The violence in Iraq puts core American interests at risk. In his remarks before the UN General Assembly last year, President Barack Obama announced that the United States is prepared to use military force to assist partners who confront external aggression, to ensure the free flow of oil, to dismantle terrorist networks, and to prevent the development or use of weapons of mass destruction. More recently, he added humanitarian crises that "stir the conscience" to this list. ISIS activities threaten all of these core interests, with the sole exception (for now) dealing with acquisition or use of weapons of mass destruction. The group's atrocities perpetrated against Yazidi and Christian civilians constitute crimes against humanity. The jihadists and their allies have their hands full fighting a multi-front war, yet harbor ambitions well beyond Iraq and Syria. ISIS's recent dropping of "Iraq and Syria" from its title, leaving its new name merely the "Islamic State," indicates expansionist intentions involving at least Jordan and Saudi Arabia.
U.S. officials are rightly concerned that jihadis in Iraq and Syria will, sooner or later, attack the United States. Of the twelve thousand or so foreign fighters, at least one thousand are Westerners, approximately 100 of whom hold U.S. passports. After receiving training and combat experience, these individuals may travel to the United States to wreak havoc domestically. A few weeks ago, German and Australian suicide bombers blew themselves up in Baghdad. Last January, the head of ISIS, Abu Bakr al-Baghdadi, threatened that his followers would soon be in "direct confrontation" with the United States. Shortly before blowing himself up in a recent suicide attack in Syria, Moner Mohammad Abusalha, a U.S. citizen, excoriated the United States for killing Muslims, threatening, "You think you are safe; you are not safe."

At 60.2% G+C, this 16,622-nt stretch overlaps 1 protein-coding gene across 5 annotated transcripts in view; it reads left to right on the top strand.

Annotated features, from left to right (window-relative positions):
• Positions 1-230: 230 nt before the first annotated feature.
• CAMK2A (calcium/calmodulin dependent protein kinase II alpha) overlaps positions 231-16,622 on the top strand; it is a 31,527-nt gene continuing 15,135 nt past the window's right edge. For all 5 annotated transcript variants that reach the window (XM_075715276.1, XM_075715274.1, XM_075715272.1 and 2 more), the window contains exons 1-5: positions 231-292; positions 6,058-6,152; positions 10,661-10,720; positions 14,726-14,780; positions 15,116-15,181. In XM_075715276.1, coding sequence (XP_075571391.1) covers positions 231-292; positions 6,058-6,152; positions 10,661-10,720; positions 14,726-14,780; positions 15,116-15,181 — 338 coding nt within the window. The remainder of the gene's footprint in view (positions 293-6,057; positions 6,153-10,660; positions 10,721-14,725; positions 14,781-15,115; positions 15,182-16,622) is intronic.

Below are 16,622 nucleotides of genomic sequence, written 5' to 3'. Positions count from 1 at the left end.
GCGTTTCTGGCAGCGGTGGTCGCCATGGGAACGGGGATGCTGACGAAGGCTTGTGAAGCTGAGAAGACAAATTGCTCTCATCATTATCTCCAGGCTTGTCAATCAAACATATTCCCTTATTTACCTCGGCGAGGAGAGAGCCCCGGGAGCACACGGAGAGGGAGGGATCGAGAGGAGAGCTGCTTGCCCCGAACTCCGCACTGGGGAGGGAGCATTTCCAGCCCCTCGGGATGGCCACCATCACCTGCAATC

Such threats have not been lost on U.S. officials. General Michael Flynn, the director of the Defense Intelligence Agency, believes that the foreign fighters "have every intention to come back to this country and do damage here." Deputy Assistant Secretary of State Brett McGurk says it is only "a matter of time" before ISIS terrorists, holding Western passports, engage in suicide attacks outside of the region. Attorney General Eric Holder calls this threat from ISIS members "more frightening than anything I think I've seen as attorney general."